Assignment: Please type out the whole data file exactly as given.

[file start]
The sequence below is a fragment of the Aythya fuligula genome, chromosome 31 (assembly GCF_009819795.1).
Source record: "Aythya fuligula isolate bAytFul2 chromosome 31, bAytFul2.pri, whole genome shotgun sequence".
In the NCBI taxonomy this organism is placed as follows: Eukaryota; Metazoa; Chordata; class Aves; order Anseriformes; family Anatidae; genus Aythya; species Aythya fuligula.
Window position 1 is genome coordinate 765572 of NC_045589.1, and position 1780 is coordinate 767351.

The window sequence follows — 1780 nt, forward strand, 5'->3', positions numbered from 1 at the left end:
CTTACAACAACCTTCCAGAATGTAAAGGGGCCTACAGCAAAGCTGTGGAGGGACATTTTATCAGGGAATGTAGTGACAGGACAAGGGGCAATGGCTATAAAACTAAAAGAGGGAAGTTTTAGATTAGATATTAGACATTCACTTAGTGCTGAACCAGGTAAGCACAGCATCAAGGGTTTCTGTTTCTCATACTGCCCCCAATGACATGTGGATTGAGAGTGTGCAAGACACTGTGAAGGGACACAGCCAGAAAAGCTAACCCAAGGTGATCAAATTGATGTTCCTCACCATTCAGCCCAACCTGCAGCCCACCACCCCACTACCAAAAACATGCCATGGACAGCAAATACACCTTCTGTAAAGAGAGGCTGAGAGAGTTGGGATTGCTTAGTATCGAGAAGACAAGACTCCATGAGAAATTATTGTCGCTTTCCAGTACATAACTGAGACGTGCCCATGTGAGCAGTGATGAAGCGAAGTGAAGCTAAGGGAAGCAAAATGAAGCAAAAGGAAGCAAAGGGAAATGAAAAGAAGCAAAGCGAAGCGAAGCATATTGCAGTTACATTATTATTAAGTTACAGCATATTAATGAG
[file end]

The sequence below is a fragment of the Aythya fuligula genome, chromosome 31 (assembly GCF_009819795.1).
Source record: "Aythya fuligula isolate bAytFul2 chromosome 31, bAytFul2.pri, whole genome shotgun sequence".
In the NCBI taxonomy this organism is placed as follows: Eukaryota; Metazoa; Chordata; class Aves; order Anseriformes; family Anatidae; genus Aythya; species Aythya fuligula.
Window position 1 is genome coordinate 765572 of NC_045589.1, and position 1780 is coordinate 767351.

The window sequence follows — 1780 nt, forward strand, 5'->3', positions numbered from 1 at the left end:
CTTACAACAACCTTCCAGAATGTAAAGGGGCCTACAGCAAAGCTGTGGAGGGACATTTTATCAGGGAATGTAGTGACAGGACAAGGGGCAATGGCTATAAAACTAAAAGAGGGAAGTTTTAGATTAGATATTAGACATTCACTTAGTGCTGAACCAGGTAAGCACAGCATCAAGGGTTTCTGTTTCTCATACTGCCCCCAATGACATGTGGATTGAGAGTGTGCAAGACACTGTGAAGGGACACAGCCAGAAAAGCTAACCCAAGGTGATCAAATTGATGTTCCTCACCATTCAGCCCAACCTGCAGCCCACCACCCCACTACCAAAAACATGCCATGGACAGCAAATACACCTTCTGTAAAGAGAGGCTGAGAGAGTTGGGATTGCTTAGTATCGAGAAGACAAGACTCCATGAGAAATTATTGTCGCTTTCCAGTACATAACTGAGACGTGCCCATGTGAGCAGTGATGAAGCGAAGTGAAGCTAAGGGAAGCAAAATGAAGCAAAAGGAAGCAAAGGGAAATGAAAAGAAGCAAAGCGAAGCGAAGCATATTGCAGTTACATTATTATTAAGTTACAGCATATTAATGAG